Prometheus123

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So I've been hanging out with this circadian lab group at my hospital, and I'm about to start volunteering there. The PI told me that if they get this grant in September, and if they like my performance in the volunteer role, they'd be interested in me coming on as a part-time or full-time RA.

I do need to get a job. I've been Uber driving for the past few years to accommodate school, but I should have less Herculean course loads from here on out (unless I decide to break the 3.4 cGPA barrier in time for next cycle). But wouldn't it be better to get a paid clinical job? My premed friend is really trying to sell me on working as a ZoomCare associate (they do a lot of basic things like phlebotomy). Then again, after reading all these employee complaints against them, that might not be the best paid clinical option.

The pay for a ZoomCare is $14/hr. The average full-time RA salary in my city is about $51,000/yr. That's like a real sort-of middle-class salary, isn't it? I also really like the people in the lab and I enjoy learning from the physicians and scientists on the team directly. I would only do it part-time, so I wouldn't get nearly that much, but still.

But...won't some sort of paid clinical work just give me more of an edge next year if I need to reapply than working in a lab?
 

sat0ri

Everything we see hides another
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Great question and quick question to you first--are you sure you'll be offered a research associate position vs a research assistant salary (both are RA's, research associates are often 'post-doctoral' or 'post doc' positions). 51k/yr is very, very livable and pretty average for middle class americans (even those in there 40's and 50's). I think you might be getting ahead of yourself, has the PI confirmed and even given you the slightest inlking of what your salary may be?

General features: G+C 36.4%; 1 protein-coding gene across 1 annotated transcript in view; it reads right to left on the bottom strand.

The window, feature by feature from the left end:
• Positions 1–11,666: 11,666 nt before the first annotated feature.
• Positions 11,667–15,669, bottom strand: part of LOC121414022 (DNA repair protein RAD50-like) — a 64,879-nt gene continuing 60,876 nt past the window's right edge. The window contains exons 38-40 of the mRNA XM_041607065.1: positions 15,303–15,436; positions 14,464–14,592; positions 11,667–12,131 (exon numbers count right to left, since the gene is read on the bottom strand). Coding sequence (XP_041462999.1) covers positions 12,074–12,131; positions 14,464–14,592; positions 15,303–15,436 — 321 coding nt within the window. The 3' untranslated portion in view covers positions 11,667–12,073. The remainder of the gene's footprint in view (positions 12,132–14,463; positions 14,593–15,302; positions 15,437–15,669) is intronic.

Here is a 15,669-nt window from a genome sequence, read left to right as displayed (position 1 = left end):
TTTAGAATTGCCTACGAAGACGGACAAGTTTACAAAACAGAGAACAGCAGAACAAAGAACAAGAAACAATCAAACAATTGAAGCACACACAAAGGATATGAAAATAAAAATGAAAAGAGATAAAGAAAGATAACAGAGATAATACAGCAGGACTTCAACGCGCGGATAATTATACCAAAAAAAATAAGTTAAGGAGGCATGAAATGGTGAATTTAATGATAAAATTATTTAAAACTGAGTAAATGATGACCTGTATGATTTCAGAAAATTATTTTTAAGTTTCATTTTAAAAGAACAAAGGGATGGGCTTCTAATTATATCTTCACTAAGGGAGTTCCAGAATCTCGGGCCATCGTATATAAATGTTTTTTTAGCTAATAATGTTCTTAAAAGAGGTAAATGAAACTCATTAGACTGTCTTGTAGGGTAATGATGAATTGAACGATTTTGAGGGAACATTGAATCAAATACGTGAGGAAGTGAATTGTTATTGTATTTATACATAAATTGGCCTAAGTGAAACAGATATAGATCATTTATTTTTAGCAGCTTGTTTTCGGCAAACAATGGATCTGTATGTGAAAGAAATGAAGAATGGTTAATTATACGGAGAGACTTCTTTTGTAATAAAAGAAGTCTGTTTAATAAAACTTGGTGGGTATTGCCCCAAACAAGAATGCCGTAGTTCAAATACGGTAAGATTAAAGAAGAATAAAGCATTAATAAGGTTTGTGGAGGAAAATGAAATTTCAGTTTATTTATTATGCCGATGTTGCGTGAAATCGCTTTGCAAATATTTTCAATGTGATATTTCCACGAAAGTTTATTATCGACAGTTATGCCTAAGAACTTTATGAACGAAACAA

In general, I'd say clinical is more valuable than basic science for most med schools and pre-meds. However, being a phlebotomists isn't going to be the greatest clinical experience. I think clinical positions are valuable because they give you an idea of what a doctor's day is like, as well as give adcoms a chance to see if you can walk the walk in the clinical life for a prolonged period of time. So something where you're more invovled in medical decision making (eg, Scribe, EMT) or at least understanding it. The circadian lab sounds a bit clinical (I'm thinking sleep medicine), unless you're doing cellular work or something.
 
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Prometheus123

Prometheus123

Membership Revoked
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5+ Year Member
May 9, 2013
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Pre-Medical
Great question and quick question to you first--are you sure you'll be offered a research associate position vs a research assistant salary (both are RA's, research associates are often 'post-doctoral' or 'post doc' positions). 51k/yr is very, very livable and pretty average for middle class americans (even those in there 40's and 50's). I think you might be getting ahead of yourself, has the PI confirmed and even given you the slightest inlking of what your salary may be?

In general, I'd say clinical is more valuable than basic science for most med schools and pre-meds. However, being a phlebotomists isn't going to be the greatest clinical experience. I think clinical positions are valuable because they give you an idea of what a doctor's day is like, as well as give adcoms a chance to see if you can walk the walk in the clinical life for a prolonged period of time. So something where you're more invovled in medical decision making (eg, Scribe, EMT) or at least understanding it. The circadian lab sounds a bit clinical (I'm thinking sleep medicine), unless you're doing cellular work or something.